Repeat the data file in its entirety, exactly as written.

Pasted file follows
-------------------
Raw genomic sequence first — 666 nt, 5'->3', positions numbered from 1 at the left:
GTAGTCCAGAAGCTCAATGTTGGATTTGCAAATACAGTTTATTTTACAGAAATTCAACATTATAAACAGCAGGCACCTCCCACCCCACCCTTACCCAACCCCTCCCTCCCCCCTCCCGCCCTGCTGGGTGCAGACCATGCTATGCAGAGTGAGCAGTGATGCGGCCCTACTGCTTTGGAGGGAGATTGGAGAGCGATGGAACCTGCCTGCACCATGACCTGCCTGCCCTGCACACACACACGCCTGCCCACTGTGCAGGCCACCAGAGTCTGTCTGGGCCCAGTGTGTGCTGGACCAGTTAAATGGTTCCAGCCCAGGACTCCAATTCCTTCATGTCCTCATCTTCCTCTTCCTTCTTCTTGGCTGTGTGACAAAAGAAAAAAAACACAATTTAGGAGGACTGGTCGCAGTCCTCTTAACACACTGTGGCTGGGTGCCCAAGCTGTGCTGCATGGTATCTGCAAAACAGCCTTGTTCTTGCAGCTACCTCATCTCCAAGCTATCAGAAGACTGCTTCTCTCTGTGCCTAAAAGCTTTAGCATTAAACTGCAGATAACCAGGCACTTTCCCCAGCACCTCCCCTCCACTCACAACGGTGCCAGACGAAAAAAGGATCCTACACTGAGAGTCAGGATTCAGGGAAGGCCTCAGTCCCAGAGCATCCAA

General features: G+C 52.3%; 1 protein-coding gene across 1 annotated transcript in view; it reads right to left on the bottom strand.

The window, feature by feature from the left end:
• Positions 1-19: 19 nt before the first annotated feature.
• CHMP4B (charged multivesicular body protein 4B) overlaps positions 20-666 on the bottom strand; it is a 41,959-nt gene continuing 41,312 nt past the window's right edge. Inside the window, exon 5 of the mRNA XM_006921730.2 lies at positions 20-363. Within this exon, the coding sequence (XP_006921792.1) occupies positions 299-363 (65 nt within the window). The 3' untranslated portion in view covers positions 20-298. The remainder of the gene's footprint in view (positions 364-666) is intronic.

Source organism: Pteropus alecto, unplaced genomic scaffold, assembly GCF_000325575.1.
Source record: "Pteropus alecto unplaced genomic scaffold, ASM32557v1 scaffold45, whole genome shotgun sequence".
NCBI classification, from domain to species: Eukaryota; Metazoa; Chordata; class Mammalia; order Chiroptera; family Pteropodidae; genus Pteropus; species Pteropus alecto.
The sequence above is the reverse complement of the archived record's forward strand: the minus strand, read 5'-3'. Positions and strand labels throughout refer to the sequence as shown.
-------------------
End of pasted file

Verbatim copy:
Raw genomic sequence first — 666 nt, 5'->3', positions numbered from 1 at the left:
GTAGTCCAGAAGCTCAATGTTGGATTTGCAAATACAGTTTATTTTACAGAAATTCAACATTATAAACAGCAGGCACCTCCCACCCCACCCTTACCCAACCCCTCCCTCCCCCCTCCCGCCCTGCTGGGTGCAGACCATGCTATGCAGAGTGAGCAGTGATGCGGCCCTACTGCTTTGGAGGGAGATTGGAGAGCGATGGAACCTGCCTGCACCATGACCTGCCTGCCCTGCACACACACACGCCTGCCCACTGTGCAGGCCACCAGAGTCTGTCTGGGCCCAGTGTGTGCTGGACCAGTTAAATGGTTCCAGCCCAGGACTCCAATTCCTTCATGTCCTCATCTTCCTCTTCCTTCTTCTTGGCTGTGTGACAAAAGAAAAAAAACACAATTTAGGAGGACTGGTCGCAGTCCTCTTAACACACTGTGGCTGGGTGCCCAAGCTGTGCTGCATGGTATCTGCAAAACAGCCTTGTTCTTGCAGCTACCTCATCTCCAAGCTATCAGAAGACTGCTTCTCTCTGTGCCTAAAAGCTTTAGCATTAAACTGCAGATAACCAGGCACTTTCCCCAGCACCTCCCCTCCACTCACAACGGTGCCAGACGAAAAAAGGATCCTACACTGAGAGTCAGGATTCAGGGAAGGCCTCAGTCCCAGAGCATCCAA

General features: G+C 52.3%; 1 protein-coding gene across 1 annotated transcript in view; it reads right to left on the bottom strand.

The window, feature by feature from the left end:
• Positions 1-19: 19 nt before the first annotated feature.
• CHMP4B (charged multivesicular body protein 4B) overlaps positions 20-666 on the bottom strand; it is a 41,959-nt gene continuing 41,312 nt past the window's right edge. Inside the window, exon 5 of the mRNA XM_006921730.2 lies at positions 20-363. Within this exon, the coding sequence (XP_006921792.1) occupies positions 299-363 (65 nt within the window). The 3' untranslated portion in view covers positions 20-298. The remainder of the gene's footprint in view (positions 364-666) is intronic.

Source organism: Pteropus alecto, unplaced genomic scaffold, assembly GCF_000325575.1.
Source record: "Pteropus alecto unplaced genomic scaffold, ASM32557v1 scaffold45, whole genome shotgun sequence".
NCBI classification, from domain to species: Eukaryota; Metazoa; Chordata; class Mammalia; order Chiroptera; family Pteropodidae; genus Pteropus; species Pteropus alecto.
The sequence above is the reverse complement of the archived record's forward strand: the minus strand, read 5'-3'. Positions and strand labels throughout refer to the sequence as shown.